I would like to mention another issue that has been overlooked : Personally, I believe that the upwind legs are as demanding and significant ( if not more ...) than the downwind ones - so I would like to see a course with, say, two upwind and two downwind legs.
     
  5. MoeJoe
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    MoeJoe Junior Member

    I think that sponsors prefer a world-wide audience with multiple nations participating. And that may drive the rules for the next set of rules to something a bit smaller and a fair bit cheaper. I think that foiling catamarans driven by kites would be pretty cool. Should be possible to get very fast boats with that setup. No electronic/computer assist for handling the boats. And crews which are strictly national would help the patriot aspect among supporters. San Fransisco was a great venue but a change to another place is still better I think, a fresh backdrop.
     
  6. Doug Lord
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    Doug Lord Flight Ready

    2nd Foiling AC

    ==================
    Thats a great idea-I agree completely!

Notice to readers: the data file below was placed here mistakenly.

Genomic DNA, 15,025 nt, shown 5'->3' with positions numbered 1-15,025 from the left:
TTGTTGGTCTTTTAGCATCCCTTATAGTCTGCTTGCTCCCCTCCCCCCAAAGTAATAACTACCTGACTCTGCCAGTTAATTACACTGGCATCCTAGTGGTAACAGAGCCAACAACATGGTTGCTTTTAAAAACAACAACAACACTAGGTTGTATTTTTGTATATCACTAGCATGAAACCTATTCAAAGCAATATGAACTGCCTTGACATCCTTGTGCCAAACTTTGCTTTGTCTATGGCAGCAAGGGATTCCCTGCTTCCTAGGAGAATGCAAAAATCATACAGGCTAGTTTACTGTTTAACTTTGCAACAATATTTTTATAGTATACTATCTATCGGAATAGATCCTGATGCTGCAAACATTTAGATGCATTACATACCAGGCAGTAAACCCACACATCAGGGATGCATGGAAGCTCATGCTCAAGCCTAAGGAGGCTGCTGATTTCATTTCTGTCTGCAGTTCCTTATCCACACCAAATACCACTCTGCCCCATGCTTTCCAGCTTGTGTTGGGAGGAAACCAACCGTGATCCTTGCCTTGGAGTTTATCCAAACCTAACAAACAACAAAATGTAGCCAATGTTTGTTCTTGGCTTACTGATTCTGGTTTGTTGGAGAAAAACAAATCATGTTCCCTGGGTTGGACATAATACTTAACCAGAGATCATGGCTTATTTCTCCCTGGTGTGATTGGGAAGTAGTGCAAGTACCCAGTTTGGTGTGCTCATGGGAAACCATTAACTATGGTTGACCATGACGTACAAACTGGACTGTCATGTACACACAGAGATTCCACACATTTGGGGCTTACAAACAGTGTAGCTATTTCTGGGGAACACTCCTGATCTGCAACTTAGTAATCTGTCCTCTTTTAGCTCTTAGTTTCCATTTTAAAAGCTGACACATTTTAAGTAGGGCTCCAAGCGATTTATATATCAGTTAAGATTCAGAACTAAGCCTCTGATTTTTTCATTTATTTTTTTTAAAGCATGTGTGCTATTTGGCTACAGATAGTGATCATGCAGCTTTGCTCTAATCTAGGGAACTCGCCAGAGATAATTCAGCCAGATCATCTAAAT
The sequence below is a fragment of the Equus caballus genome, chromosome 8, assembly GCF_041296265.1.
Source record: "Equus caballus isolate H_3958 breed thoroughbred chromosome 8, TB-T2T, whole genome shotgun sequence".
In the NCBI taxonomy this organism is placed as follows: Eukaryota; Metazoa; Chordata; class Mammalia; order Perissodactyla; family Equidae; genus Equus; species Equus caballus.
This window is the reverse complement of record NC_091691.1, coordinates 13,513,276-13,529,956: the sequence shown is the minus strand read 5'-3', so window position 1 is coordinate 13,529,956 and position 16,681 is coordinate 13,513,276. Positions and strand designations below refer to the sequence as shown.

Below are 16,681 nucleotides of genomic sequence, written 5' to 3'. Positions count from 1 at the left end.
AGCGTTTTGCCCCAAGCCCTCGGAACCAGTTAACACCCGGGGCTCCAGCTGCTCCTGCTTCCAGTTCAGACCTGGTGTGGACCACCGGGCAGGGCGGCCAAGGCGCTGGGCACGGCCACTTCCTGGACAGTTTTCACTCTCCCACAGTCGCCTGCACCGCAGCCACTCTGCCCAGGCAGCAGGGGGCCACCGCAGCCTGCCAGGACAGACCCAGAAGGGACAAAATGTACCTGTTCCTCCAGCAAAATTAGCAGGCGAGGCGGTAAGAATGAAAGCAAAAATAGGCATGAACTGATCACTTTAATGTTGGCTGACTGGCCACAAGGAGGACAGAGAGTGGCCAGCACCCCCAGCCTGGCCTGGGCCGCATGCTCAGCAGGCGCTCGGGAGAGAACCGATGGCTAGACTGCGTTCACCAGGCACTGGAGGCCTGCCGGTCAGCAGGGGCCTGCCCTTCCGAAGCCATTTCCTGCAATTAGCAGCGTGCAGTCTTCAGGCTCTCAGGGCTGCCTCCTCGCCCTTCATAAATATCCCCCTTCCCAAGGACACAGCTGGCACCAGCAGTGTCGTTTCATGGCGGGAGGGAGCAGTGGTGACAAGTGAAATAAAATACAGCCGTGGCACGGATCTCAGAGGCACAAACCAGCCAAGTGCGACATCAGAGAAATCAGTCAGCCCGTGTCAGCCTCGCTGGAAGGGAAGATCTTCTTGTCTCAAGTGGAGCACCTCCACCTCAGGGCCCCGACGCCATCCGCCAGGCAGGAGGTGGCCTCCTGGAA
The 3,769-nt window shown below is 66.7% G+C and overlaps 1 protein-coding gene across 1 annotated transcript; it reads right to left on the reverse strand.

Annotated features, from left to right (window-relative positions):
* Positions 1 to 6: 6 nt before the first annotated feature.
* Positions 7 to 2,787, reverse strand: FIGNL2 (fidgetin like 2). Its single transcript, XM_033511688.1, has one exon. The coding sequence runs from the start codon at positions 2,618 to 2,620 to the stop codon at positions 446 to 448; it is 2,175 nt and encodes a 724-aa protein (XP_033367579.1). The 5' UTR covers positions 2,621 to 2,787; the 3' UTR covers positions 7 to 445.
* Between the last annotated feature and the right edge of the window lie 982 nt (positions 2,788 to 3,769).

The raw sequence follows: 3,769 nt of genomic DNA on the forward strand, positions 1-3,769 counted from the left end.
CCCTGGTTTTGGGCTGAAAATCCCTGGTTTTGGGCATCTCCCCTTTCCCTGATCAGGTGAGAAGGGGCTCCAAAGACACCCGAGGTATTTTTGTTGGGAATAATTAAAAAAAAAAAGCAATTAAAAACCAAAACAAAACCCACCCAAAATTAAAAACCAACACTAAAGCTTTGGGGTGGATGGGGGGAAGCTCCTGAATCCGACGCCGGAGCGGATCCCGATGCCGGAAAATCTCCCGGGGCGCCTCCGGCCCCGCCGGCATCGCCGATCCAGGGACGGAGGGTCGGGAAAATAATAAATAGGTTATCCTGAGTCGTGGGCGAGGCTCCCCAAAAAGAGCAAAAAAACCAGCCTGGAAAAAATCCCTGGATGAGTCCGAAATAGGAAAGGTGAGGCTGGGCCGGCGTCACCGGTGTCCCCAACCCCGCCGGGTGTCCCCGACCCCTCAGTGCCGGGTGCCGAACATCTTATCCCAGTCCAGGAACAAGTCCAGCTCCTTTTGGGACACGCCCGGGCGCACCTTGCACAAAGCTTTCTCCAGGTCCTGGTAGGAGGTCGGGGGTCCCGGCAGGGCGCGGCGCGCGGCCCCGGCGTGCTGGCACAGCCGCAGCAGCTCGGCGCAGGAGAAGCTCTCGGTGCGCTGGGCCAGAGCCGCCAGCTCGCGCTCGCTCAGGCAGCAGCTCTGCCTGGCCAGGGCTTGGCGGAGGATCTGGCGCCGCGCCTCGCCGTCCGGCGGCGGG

7. salglesser
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    salglesser Junior Member

    Great thread Doug, thanx.

    I would like to see more development in soft wings.

    sal
     
  8. champ0815
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    champ0815 Senior Member

    Well, if this is a wishlist:
    - Only wind limits: if a race is started, the first to get to the finish line is the winner, no matter how long it takes.
    - Longer races: AC34 races in decent wind conditions were over before they begun - most races were decided right on the start line or shortly after, since the time to make errors or to improve was to short. Since it was such a good TV show, maybe something like a course with as many legs as fit into one hour of racing or so should be calculated without the risk of loosing to many viewers.
    - as for the technical side: no electric actuators, just human power and reaction times to make best use of the wind, everything else should be mechanics and to fit within a box rule.